# Calculating attenuation necessary to reduce number of photons

• kevincb672
Thanks for the help!In summary, the attenuation necessary to reduce the number of photons in a beam to single-photon levels is N approximately 1 or 2.f

#### kevincb672

Homework Statement
How are we to calculate the attenuation necessary to reduce the number of photons emitted from a laser beam to one photon per meter?
Relevant Equations
N = Plambda/hc(^2)
where N = photons per meter, P = power of beam, lambda = wave length, h = planck's constant, c = speed of light
E = hc/lambda
where E = energy of single photon
Hi there. I am attempting to do calculations for my own project, the question being what is the attenuation necessary to reduce the number of photons in a beam to single-photon levels. N approximately 1 or 2.

The laser in question is a 650nm 5mW laser.
I have solved the energy per photon 3.06*10(^-19) J.
I have solved the number of photons emitted from the laser beam per second 1.63*10(^16) photons of light per second.
I am struggling to find the photons per meter. I may have got the previous calculations wrong as well.
My calculations suggest 5.44662309×10(^12). A small part of me wants to be this wrong as this is if I am right entailing the need for the laser to be attenuated by 10x(^-12) so 12 orders of magnitude. If that is right of course.

I am very appreciative of any and all help. I've probably got this all wrong lol.

Thanks

I am struggling to find the photons per meter.
Imagine you shoot the beam into space for one second. How long is the beam in meters and how many photons are in it?

Last edited:
kevincb672
Hello @kevincb672 ,
My calculations suggest 5.44662309×10(^12).
N/c is 5.46 107 according to my calculations ...

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Last edited:
kevincb672
Imagine you shoot the beam into space for one second. How long is the beam in meters and how many photons are in it?
With a length to detector 2m is it correct to say the beam has 1.63398693×10(^16) photons? Apologies for my own ignorance.
Hello @kevincb672 ,
My calculations suggest 5.44662309×10(^12).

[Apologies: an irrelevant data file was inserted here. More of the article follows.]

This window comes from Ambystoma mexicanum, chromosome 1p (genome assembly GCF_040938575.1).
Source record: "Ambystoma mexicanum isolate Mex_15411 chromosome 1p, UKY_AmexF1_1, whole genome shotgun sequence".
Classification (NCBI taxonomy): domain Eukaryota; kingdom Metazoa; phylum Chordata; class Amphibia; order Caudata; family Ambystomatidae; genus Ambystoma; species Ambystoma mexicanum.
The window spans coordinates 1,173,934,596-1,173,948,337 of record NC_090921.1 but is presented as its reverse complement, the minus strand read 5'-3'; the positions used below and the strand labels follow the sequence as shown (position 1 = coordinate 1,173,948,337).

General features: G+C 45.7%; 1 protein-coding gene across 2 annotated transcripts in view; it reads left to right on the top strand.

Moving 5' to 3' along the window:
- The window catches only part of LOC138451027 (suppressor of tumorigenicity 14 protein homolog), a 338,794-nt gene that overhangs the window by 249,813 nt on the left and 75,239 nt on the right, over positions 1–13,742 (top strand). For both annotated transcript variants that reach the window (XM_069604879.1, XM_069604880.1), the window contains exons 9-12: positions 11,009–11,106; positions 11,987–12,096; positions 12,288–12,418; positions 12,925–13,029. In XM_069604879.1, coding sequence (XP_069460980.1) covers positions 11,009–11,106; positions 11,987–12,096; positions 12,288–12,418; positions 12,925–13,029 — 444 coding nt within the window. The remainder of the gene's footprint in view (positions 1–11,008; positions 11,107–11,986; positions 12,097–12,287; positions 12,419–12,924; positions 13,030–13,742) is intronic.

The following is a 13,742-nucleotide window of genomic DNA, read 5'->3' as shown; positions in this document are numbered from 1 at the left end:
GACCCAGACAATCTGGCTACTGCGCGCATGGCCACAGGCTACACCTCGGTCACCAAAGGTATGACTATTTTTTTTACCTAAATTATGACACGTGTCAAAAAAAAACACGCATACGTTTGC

N/c is 5.46 107 according to my calculations ...

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Hi that does look right! Do you mind running through this a little bit, just so I can grasp it entirely , thanks again..

It's your own ##N = P\lambda/(hc^2)##

When I see ##\ 1.63\times 10^{16} ## divided by ##3\times 10^8\ ##, I expect something like ##5.5\times 10^7## !

Always estimate before grabbing a calculator.​

And if you have 1 digit accuracy data (5 mW), there is no point in presenting 9 digits results (not even intermediate).

Finally: 1 second of beam is ##3\times 10^8\ ## meters long. That's the distance over which the ##\ 1.63\times 10^{16} \ ## photons are spread out...

kevincb672
With a length to detector 2m is it correct to say the beam has 1.63398693×10(^16) photons? Apologies for my own ignorance.
Show your work. I don't know how you came to this solution.

kevincb672
Show your work. I don't know how you came to this solution.
my wrong workings out but corrected now, your logic of "Imagine you shoot the beam into space for one second. How long is the beam in meters and how many photons are in it?" went straight over my head but I get it now!
It's your own ##N = P\lambda/(hc^2)##

When I see ##\ 1.63\times 10^{16} ## divided by ##3\times 10^8\ ##, I expect something like ##5.5\times 10^7## !

Always estimate before grabbing a calculator.​

And if you have 1 digit accuracy data (5 mW), there is no point in presenting 9 digits results (not even intermediate).

Finally: 1 second of beam is ##3\times 10^8\ ## meters long. That's the distance over which the ##\ 1.63\times 10^{16} \ ## photons are spread out...
Ah okay, I see! That helps me out. I can't understand why I didn't put two and two together realize that 1 second of the beam travels 3x10^8m and just put this under the number of photons. Always trying to improve my maths and common sense thanks sir

Drakkith
I still see a 5.45 1012 ?

How much is 650 nm in meters ?
Remember that nano means nine ...

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kevincb672
I still see a 5.45 1012 ?

How much is 650 nm in meters ?
Remember that nano means nine ...

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Correcting that silly error gets me the right answer as you had. I will refer myself back to primary school.

BvU and berkeman